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The Legacy of the Filibuster War: National Identity, Collective Memory, and Cultural Anti-Imperialism is a dissertation project analyzing how the Filibuster War becomes a staple for Costa Rican national identity. This work presents several challenges to traditional theories of modernization

The Legacy of the Filibuster War: National Identity, Collective Memory, and Cultural Anti-Imperialism is a dissertation project analyzing how the Filibuster War becomes a staple for Costa Rican national identity. This work presents several challenges to traditional theories of modernization in the creation of nationalism. By focusing on the development of cultural features defined by the transformation of collective memory, this project argues that national identity is a dynamic process defined according to local, national, and international contexts. Modernization theories connect the development of nationalism to the period of consolidation of the nation-state, usually during the late nineteenth century and early twentieth century. The Costa Rican case demonstrates that, while modernization coincides with the creation of symbols of official nationalism, the Filibuster War became a symbol of national identity beginning in the 1850s, and it has been changing throughout the twentieth century. Threats to sovereignty and imperialist advances served to promote the memory of the Filibuster War, while local social transformations, as the abolition of the army and internal political conflict forced drastic changes on the interpretation of the war and the establishment of a national narrative that adjusts to social transformation.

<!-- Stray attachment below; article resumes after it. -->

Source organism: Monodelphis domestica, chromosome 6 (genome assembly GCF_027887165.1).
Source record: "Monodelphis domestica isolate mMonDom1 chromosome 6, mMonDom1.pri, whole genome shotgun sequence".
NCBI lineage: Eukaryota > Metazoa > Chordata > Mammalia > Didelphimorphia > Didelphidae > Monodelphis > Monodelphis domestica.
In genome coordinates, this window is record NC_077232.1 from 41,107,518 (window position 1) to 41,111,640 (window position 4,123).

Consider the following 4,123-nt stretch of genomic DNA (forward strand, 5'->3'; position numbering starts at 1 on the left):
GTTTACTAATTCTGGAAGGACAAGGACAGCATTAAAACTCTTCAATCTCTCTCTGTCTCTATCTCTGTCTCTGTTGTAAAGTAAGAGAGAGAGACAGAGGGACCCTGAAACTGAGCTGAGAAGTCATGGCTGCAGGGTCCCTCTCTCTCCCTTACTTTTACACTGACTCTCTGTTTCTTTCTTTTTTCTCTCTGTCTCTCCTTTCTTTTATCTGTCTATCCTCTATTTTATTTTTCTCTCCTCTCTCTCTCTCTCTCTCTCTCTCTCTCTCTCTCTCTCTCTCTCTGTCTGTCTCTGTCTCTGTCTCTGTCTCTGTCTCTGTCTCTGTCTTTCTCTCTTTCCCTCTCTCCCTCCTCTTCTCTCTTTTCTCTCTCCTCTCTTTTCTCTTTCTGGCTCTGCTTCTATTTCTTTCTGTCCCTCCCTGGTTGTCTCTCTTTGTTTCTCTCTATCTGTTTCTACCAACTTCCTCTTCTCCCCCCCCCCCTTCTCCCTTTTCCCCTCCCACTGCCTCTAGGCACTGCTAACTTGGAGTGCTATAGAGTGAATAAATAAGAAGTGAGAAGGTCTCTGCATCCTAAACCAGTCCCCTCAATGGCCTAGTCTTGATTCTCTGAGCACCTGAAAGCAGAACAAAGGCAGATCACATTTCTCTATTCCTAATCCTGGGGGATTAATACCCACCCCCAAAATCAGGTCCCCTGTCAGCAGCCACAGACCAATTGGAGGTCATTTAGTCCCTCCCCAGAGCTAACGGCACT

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    Title
    • The legacy of the filibuster war: national identity, collective memory, and cultural anti-imperialism
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    Date Created
    2013
    Resource Type
  • Text
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    Note
    • Partial requirement for: Ph. D., Arizona State University, 2013
      Note type
      thesis
    • Includes bibliographical references (p. 351-368)
      Note type
      bibliography
    • Field of study: History

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    by Marco Antonio Cabrera Geserick

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